Education will be a main focus to help ranchers mitigate the impacts of wolves. The plan calls for hazing of wolves using non-lethal methods — like using rubber bullets, flagging on electrified fences and noisy, flashing scare devices — but the plan allows for killing wolves as “a short-term response to an immediate issue,” Odell said.
“The Technical Working Group has unequivocally stated that lethal control is a critically important tool for wolf management,” Odell said, calling for adjustments to state wildlife rules to allow for lethal intervention by ranchers protecting livestock and working ranch animals like dogs and horses.
The plan allows for lethal management of wolves when there are “substantial measurable impacts” to big game herds. Killing wolves who threaten elk, deer and moose will require the agency to meet “a very high bar,” Odell said.
Odell said Montana allowed the killing of 52 wolves in 2020, about 4% of the state’s population. Oregon killed only one wolf.
“We don’t anticipate this is something that is regularly occurring or will have a tremendous impact on the population as a whole,” Odell said of lethal interventions with wolves.
Hauser asked about interactions between wolves and pets. That was an issue the stakeholder group could not reach consensus on, Odell said, but the plan would not allow a pet owner to kill a wolf threatening a dog or cat while ranchers could feasibly kill a wolf threatening working dogs. (Compensation under the plan would be available for lost cattle, sheep, swine, llama and alpaca.)
Odell said the agency would be looking to the commission for direction on pet conflicts and other management details in the coming months as the agency presents the draft plan at public meetings in Colorado Springs, Gunnison, Rifle and a virtual meeting. A final meeting in Denver on Feb. 22 will incorporate public input from the previous four meetings as the commission hammers out a final plan due by May.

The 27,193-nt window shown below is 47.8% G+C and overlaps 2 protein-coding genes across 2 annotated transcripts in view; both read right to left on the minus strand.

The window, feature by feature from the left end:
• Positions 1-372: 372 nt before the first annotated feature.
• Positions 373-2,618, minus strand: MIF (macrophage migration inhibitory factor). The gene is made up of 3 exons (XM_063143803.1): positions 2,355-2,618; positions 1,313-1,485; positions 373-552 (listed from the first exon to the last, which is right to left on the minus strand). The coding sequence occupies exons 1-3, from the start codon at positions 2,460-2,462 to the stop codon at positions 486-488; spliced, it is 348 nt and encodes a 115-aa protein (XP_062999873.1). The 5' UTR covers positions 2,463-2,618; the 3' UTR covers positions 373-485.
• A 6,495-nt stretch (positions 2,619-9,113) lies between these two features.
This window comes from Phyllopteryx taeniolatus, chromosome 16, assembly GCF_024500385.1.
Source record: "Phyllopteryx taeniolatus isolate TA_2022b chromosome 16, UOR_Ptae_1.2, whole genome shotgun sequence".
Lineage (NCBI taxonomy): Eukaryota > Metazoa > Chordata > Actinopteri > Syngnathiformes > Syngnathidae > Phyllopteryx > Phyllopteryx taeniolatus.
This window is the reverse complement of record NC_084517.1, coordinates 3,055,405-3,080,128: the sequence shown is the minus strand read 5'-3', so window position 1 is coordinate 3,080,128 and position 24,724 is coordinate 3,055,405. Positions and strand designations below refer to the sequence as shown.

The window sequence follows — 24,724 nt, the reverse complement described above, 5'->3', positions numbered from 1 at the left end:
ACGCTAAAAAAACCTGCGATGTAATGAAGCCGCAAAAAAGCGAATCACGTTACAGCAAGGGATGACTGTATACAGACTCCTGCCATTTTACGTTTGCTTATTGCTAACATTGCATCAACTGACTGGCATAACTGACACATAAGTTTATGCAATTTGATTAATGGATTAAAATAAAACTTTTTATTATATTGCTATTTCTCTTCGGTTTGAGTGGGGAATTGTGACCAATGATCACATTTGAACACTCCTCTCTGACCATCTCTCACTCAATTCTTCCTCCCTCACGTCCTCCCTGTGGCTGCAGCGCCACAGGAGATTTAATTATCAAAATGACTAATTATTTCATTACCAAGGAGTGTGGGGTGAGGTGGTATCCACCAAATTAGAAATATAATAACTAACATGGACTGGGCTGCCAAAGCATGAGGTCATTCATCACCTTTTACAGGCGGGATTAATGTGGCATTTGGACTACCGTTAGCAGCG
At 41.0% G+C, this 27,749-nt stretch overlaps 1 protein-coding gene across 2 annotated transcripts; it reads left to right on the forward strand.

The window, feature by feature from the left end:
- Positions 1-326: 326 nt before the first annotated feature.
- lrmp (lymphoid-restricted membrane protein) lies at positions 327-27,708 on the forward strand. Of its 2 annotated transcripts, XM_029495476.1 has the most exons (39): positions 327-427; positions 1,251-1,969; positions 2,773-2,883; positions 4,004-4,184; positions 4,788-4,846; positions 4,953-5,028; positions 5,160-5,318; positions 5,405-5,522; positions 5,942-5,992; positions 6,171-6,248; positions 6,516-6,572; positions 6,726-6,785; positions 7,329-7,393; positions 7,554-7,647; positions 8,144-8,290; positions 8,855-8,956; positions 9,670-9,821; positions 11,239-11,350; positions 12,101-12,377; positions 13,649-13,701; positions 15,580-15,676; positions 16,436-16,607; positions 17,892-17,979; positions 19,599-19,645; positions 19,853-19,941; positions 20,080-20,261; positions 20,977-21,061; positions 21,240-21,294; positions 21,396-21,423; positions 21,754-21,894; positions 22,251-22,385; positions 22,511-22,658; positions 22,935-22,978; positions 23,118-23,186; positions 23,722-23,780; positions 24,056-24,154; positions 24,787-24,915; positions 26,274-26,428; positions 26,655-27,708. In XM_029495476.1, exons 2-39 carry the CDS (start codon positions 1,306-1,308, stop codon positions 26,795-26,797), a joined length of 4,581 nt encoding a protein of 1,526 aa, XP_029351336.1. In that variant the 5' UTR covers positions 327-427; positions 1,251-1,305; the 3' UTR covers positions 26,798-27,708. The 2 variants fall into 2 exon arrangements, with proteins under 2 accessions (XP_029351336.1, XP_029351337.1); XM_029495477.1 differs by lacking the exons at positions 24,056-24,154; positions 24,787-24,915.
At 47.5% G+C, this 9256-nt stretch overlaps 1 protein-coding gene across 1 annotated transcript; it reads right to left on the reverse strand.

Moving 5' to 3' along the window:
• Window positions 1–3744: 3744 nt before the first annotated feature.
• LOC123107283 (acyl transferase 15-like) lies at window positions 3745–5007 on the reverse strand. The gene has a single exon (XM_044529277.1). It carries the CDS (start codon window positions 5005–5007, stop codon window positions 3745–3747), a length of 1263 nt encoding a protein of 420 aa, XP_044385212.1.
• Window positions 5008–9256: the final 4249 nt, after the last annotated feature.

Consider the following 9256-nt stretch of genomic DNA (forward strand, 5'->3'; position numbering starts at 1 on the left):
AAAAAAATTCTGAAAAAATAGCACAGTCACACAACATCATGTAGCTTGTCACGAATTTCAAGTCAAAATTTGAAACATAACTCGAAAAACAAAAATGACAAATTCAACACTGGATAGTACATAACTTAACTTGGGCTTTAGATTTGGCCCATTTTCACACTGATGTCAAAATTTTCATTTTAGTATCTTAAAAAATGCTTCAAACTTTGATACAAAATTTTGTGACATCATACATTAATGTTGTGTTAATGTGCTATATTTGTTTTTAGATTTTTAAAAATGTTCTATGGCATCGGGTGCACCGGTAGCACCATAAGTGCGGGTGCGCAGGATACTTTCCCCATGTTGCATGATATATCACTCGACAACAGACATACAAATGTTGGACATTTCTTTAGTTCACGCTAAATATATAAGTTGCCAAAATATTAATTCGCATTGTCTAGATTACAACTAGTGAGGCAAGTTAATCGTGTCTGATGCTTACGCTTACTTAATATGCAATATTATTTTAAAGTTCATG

The plan outlines very specific rules for paying ranchers for lost and missing animals. Ranchers who deploy mitigation strategies will be eligible for higher compensation rates. The plan calls for a compensation strategy for ranchers whose livestock have gone missing after wolves killed other livestock.
Montana’s Livestock Loss Board reported a total of 413 cattle, sheep, goats, pigs, llama, horse and dogs lost to wolves, grizzlies and mountain lions in 2021, with 82 of those animals killed by wolves. The board dispersed $348,178 to ranchers to compensate for lost livestock. That’s up from $198,200 for 285 lost animals in 2020. Wyoming distributed $201,000 to ranchers who lost animals in 2019.
The Colorado plan also offers compensation for “indirect losses,” such as cattle or sheep that endure weight loss as wolves threaten herds. Luke Hoffman, CPW’s game damage manager, called the indirect losses proposal “uncharted territory” for the agency.
Commissioner Dallas May, a rancher based in Lamar, said the plan covers 95% of the issues for ranchers. But May had issues with the $8,000 maximum compensation, calling it “insufficient,” especially when it comes to working horses worth $15,000 to $50,000.
Marie Haskett, a commissioner from Meeker who represents hunters and outfitters, agreed with Dallas, saying the $8,000 maximum was too low.
“The statute says ‘fairly compensate owners’ and we need to be aware of that,” Haskett said of the language in Proposition 114, which voters approved in November 2020.
May, a renowned conservationist who has rehabilitated his southeastern Colorado ranch as a model sanctuary for endangered species, said compensation “is not a handout” for ranchers. The plan, he said, needs to make sure livestock producers and private landowners “are able to stay in business so that they can keep providing habitat that they do.”
“Speaking for myself … many ranchers like to coexist with wildlife. I try to ranch with wildlife and to create habitat,” May said. “I just want to emphasize that all of us from all sides have to come together to be able to make this a success.”
The plan notes a need for additional and sustainable funding flowing into the agency to support wolf restoration but is light on details about how much extra money will be needed as well as sources for those dollars. The plan calls for legislative support as well as financial help from non-government organizations and partners.
“We need to have money in order for this program to be successful,” said Commissioner Betsy Blecha.
Colorado Parks and Wildlife has worked to restore elk, bighorn sheep, river otter, lynx, black-footed ferrets, boreal toads, cutthroat trout, wild turkey and peregrine falcon. The wolf reintroduction effort is among the most challenging, with a narrow vote that illustrated a rural-urban divide in Colorado.
In the coming public meetings as Colorado residents respond to the wolf management program, CPW will be challenged to discern between “earnest difference of opinion” on management strategies and “substantive shortcomings” in the plan, said Reid DeWalt, the agency’s assistant director of aquatic, terrestrial and natural resources.
“Wolf management in Colorado will take place within a complex biological, social, economic and political environment,” DeWalt said. “Difficult decisions will have to be made and will sometimes be called into question by various interests.”